Cinderella Man : boxing films vs boxing in reality

boxing films vs boxing in reality

it just dawned on me that it's amazing how many good films with boxing stories as a centerpiece have been produced over the years, and yet, the sport has never managed to get any popularity from it. i mean, i'm pretty sure boxing is at a constant decline as far as popularity goes.

are the movies just too good, and the real fights can rarely match up? or has the interest of crowds changed so dramatically over the years? or, maybe, the slow decay of the sport has a touch of romance to it, which inspires the directors?

Re: boxing films vs boxing in reality

It's not that Boxing is in declined. Mayweather is proof of that. It's that the Heavyweight scene in Boxing lack any American superstar at the moment and has shifted to becoming more big in Europe in terms of popularity.

So the lower weight classes has now taken over as the more popular selection for Americans at the moment.

Re: boxing films vs boxing in reality

I realize that boxinng isn't "dead" (the way chess is), but it's far from the popularity it had from the late 60's to the late 90's. Heavyweight division was always the biggest stage, and the Klitchko brothers are dominant there, but their matches are nowhere near as "big" in terms of media coverage and the money involved, as the matches Ali or Tyson had. kudos to the pomp Mayweather gets, but he's not a household name in Europe, and the same goes for the Kiltchko's in the US. that was never the case for the heavyweight champs before. i really feel that boxing has had a huge decline in the last 10 or 15 years. on the other hand, boxing on film still gets a great piece every couple of years, with fine commercial success. it just boggles me how come the sport never profited from it.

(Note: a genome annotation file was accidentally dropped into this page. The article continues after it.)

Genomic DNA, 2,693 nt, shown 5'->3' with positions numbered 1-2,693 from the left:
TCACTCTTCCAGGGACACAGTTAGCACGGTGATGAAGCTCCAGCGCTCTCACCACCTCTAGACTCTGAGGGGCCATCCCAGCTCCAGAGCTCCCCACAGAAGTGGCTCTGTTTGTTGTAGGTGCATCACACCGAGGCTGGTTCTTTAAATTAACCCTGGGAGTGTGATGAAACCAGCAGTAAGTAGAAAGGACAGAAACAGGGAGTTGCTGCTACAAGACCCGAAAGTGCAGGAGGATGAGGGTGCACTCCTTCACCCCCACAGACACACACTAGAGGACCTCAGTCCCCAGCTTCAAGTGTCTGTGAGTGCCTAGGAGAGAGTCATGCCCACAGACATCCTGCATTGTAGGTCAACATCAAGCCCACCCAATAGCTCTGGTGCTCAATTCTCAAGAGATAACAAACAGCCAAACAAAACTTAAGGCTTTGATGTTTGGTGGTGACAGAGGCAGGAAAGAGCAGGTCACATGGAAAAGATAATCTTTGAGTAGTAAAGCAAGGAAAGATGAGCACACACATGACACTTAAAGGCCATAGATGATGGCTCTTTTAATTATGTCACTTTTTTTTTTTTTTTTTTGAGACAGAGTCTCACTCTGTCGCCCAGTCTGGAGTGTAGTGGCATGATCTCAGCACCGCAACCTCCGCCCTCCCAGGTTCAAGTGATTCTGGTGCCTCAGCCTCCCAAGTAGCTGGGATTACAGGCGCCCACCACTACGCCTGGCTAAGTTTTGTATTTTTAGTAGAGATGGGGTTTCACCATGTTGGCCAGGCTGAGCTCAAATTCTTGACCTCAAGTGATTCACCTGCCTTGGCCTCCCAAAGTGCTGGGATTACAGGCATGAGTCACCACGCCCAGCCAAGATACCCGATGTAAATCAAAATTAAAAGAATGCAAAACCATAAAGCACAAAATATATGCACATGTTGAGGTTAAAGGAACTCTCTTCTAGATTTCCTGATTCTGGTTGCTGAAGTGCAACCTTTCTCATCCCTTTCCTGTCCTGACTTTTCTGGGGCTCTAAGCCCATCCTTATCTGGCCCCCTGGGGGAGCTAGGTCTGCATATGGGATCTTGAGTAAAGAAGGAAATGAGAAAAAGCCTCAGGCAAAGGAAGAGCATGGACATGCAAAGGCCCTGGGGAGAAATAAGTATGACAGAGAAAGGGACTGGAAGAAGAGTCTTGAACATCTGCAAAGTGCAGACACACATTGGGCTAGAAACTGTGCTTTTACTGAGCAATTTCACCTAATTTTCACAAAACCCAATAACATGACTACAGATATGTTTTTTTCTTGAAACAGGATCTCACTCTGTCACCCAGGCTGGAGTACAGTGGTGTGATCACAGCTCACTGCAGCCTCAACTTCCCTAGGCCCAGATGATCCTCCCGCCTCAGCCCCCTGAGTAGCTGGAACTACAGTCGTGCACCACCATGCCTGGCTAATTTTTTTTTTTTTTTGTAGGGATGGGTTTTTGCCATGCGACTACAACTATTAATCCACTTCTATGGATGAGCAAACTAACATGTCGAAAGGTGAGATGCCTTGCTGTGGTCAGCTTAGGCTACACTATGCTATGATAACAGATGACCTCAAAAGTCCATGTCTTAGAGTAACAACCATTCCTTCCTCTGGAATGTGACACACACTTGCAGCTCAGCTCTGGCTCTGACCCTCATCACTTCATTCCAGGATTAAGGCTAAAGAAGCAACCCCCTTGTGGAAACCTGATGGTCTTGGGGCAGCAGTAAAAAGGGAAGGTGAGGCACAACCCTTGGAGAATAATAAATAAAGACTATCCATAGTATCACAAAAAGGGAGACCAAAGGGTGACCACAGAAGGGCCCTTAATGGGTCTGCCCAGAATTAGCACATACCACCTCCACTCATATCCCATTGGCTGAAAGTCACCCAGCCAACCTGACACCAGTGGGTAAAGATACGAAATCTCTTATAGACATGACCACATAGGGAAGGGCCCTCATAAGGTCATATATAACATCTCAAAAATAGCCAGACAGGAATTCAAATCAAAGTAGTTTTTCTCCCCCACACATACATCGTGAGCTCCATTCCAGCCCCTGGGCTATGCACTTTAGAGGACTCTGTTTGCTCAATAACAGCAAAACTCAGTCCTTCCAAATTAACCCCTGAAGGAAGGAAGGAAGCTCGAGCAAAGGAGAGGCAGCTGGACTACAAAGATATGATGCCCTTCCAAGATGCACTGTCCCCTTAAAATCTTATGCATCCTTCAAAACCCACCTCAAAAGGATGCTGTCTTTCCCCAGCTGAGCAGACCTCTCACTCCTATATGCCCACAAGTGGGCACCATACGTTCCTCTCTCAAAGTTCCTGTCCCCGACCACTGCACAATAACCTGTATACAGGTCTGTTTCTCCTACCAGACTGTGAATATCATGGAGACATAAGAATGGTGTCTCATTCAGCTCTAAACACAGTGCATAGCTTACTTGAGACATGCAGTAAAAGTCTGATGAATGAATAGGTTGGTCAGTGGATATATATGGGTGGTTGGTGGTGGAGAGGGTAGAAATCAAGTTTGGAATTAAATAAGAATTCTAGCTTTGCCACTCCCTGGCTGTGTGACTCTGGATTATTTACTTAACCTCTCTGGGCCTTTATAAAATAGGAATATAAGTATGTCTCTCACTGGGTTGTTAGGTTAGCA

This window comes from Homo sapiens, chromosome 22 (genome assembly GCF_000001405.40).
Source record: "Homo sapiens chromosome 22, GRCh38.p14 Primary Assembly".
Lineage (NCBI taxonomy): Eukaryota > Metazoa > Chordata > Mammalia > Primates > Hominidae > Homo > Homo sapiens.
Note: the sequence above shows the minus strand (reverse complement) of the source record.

Re: boxing films vs boxing in reality

Boxing had it's finest year in 2013 in 25 years
Paydays like the sport has never seen
Boxing is alive and well